In order to come out on the other side prosperous, we need to be able to imagine a prosperous future and collaboratively work towards achieving it. This could be done through focusing on the easiest industries or sectors to support, making those a selling point for investors. It is important to find the balance between providing the necessary social relief and committing to the country’s growth objectives. Some of the things we can think about are around;

  • The transformation of education in order to increase equitable access across social classes. Such transformation is not only about how many individuals receive the education, but about the quality of that education in preparing pupils to meet the demands of the modern world.

  • Increasing financial support for vocational and technical education by both the public and private sector to help cultivate entrepreneurship. TVET colleagues unlike universities equip students with practical skills which can easily be translated into profitable businesses. This lack of adequate support for this segment of formal education in South Africa is a missed opportunity and needs to be revisited.

  • The private sector should ramp up its support towards government efforts to support small enterprises through the access to capital and mentorship. With high youth unemployment, such support is necessary towards strengthening youth businesses while creating new jobs in the economy.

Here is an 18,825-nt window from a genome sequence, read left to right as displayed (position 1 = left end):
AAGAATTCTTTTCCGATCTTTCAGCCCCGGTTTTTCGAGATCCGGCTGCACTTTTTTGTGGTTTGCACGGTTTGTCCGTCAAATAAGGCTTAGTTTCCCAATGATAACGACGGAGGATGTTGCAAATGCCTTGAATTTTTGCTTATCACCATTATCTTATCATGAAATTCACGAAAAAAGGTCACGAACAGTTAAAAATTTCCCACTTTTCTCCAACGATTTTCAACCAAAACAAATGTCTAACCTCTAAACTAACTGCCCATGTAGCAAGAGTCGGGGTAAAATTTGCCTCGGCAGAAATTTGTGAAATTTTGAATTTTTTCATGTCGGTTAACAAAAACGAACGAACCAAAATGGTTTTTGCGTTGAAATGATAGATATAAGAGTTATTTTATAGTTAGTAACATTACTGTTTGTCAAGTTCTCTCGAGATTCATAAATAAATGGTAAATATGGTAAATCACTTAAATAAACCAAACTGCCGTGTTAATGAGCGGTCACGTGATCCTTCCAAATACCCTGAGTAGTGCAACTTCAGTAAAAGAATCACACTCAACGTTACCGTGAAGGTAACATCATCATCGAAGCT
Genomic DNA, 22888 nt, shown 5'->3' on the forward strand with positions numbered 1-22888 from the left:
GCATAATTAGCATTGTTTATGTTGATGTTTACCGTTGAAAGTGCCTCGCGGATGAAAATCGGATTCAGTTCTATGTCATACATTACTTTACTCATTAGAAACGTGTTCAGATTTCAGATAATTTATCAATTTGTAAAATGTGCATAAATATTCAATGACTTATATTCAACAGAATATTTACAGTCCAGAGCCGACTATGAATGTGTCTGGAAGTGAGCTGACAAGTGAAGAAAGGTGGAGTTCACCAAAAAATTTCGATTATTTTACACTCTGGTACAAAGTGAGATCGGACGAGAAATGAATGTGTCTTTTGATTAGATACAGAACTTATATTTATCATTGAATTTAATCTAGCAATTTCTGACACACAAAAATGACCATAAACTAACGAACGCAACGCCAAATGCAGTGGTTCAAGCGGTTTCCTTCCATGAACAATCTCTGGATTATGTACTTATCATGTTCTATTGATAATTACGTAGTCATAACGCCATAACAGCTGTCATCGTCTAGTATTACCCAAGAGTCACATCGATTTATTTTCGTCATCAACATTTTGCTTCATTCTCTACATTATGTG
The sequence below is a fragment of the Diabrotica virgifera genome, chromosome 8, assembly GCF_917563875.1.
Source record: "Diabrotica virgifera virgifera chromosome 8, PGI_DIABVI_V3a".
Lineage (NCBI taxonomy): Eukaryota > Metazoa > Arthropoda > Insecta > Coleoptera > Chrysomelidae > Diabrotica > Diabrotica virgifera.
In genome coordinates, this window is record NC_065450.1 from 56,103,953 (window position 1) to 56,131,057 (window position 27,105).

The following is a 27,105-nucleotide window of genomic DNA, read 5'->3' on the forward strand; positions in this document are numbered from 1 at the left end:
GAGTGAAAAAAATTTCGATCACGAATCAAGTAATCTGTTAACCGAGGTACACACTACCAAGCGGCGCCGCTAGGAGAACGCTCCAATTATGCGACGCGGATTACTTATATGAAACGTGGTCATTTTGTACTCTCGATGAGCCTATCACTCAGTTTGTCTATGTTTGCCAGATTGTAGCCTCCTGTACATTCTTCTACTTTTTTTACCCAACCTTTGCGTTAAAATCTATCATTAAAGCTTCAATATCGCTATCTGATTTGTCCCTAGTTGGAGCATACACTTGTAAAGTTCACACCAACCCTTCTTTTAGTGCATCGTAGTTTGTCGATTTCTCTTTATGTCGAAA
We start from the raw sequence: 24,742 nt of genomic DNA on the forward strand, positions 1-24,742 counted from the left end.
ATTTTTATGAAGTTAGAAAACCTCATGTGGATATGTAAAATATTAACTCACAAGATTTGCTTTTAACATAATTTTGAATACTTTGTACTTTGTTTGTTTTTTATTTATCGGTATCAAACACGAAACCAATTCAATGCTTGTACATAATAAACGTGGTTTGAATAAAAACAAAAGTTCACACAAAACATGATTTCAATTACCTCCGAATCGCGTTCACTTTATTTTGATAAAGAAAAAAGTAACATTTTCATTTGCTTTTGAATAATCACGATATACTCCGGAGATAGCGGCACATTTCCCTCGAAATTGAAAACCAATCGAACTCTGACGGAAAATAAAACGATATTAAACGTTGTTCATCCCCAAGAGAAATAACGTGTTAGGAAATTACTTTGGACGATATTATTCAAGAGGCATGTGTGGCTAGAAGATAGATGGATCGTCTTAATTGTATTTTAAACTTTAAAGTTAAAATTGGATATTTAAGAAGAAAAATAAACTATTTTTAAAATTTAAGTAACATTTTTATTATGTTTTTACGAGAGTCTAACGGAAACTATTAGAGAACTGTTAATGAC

• The cultivation and increased investment towards the Agricultural sector, more especially small scale farmers. According to StatsSA, agriculture was the leading sector for growth in 2020 despite the pandemic. There is a need to leverage on the strength of the sector and provide adequate investment to help increase access to markets both domestically and internationally. This also needs to be met with improvements in distribution channels as a complement to the supply chain network.

Through consultation with different structures of the economy, government needs to provide a comprehensive plan on what should be done and extend the invitation for collaboration to help build the economy. In addition, the government should not aim to solve all the challenges, but rather stand to facilitate the implementation of the proposed plans through the provision of adequate administrative (policy) and where necessary, financial support.